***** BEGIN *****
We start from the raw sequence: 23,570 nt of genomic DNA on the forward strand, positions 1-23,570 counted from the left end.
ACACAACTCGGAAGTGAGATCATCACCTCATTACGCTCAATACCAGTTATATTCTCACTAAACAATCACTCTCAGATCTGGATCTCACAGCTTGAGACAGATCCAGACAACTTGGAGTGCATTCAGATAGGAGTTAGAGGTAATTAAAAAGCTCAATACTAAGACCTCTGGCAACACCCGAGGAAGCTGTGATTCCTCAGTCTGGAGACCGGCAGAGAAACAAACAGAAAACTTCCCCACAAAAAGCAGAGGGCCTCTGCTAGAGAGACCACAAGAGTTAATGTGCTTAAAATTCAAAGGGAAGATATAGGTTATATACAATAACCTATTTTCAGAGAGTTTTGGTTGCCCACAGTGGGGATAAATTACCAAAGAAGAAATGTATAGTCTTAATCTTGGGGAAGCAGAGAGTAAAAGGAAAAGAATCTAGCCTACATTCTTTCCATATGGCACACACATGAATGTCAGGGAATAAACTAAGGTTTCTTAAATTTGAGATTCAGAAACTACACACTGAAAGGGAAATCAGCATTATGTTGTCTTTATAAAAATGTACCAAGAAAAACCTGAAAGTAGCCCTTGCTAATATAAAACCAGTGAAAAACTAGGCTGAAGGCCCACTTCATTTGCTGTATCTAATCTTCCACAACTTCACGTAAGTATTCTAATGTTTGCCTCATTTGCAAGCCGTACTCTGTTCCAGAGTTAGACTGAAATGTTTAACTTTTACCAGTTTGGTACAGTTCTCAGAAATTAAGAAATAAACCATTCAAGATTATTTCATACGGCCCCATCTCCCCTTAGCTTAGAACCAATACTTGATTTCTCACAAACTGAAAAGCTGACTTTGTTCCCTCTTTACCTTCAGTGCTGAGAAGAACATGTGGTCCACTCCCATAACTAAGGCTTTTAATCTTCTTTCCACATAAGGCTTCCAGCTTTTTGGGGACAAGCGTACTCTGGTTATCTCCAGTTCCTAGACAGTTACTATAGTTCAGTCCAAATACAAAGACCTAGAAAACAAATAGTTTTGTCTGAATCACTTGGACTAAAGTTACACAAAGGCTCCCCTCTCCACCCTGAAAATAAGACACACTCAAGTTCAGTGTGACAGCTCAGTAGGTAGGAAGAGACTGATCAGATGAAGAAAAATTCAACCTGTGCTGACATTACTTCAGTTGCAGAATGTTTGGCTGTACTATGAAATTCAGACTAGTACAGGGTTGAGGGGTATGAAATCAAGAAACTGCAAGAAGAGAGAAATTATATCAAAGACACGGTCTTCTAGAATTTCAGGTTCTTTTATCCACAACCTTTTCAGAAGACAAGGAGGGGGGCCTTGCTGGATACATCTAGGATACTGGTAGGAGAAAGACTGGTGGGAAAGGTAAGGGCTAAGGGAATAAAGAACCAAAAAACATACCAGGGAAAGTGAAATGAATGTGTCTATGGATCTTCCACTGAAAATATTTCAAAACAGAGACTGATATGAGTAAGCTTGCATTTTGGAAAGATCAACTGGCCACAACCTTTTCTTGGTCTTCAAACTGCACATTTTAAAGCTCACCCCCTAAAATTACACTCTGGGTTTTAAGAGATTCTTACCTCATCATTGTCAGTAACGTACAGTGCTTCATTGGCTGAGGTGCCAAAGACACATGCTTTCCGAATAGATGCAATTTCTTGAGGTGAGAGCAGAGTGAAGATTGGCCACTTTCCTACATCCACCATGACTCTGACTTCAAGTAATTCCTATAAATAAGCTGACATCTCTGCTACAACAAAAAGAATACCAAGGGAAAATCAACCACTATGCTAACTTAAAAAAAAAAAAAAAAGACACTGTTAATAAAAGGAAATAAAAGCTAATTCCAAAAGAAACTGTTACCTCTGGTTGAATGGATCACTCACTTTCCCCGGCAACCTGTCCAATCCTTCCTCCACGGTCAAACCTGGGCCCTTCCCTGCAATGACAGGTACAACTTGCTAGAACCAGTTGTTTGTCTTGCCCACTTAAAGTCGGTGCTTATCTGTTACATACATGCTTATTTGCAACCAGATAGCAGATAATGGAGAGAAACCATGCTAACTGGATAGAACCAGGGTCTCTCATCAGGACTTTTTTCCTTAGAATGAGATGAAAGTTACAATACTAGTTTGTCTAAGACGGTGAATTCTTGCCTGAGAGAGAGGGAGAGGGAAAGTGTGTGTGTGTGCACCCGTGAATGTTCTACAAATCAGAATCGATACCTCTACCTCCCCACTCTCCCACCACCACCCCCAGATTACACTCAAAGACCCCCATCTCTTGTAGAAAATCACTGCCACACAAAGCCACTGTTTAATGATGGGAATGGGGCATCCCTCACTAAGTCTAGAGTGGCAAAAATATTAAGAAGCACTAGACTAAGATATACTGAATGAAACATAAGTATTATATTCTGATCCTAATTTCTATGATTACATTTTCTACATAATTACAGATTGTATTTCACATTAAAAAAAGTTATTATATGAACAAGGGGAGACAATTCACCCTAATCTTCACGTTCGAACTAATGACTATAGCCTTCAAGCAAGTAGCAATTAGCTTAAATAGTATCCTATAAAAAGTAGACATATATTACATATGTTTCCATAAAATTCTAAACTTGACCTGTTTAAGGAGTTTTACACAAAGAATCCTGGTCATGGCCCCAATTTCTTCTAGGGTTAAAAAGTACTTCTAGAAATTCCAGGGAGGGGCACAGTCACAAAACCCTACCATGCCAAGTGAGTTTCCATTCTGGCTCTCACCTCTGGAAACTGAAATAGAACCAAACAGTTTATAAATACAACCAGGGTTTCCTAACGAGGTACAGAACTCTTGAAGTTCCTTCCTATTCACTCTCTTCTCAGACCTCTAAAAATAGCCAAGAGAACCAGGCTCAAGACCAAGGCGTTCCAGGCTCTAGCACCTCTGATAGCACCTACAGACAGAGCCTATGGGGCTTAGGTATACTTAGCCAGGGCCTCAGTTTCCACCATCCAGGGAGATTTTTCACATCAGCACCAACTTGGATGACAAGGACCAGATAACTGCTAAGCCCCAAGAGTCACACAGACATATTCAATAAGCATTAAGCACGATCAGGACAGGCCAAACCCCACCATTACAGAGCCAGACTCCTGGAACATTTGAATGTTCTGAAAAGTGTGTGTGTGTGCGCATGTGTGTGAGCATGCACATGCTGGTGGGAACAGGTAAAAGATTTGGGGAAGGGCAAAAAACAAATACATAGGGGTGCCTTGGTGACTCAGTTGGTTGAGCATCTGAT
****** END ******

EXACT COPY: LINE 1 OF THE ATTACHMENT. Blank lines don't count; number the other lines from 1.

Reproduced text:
We start from the raw sequence: 23,570 nt of genomic DNA on the forward strand, positions 1-23,570 counted from the left end.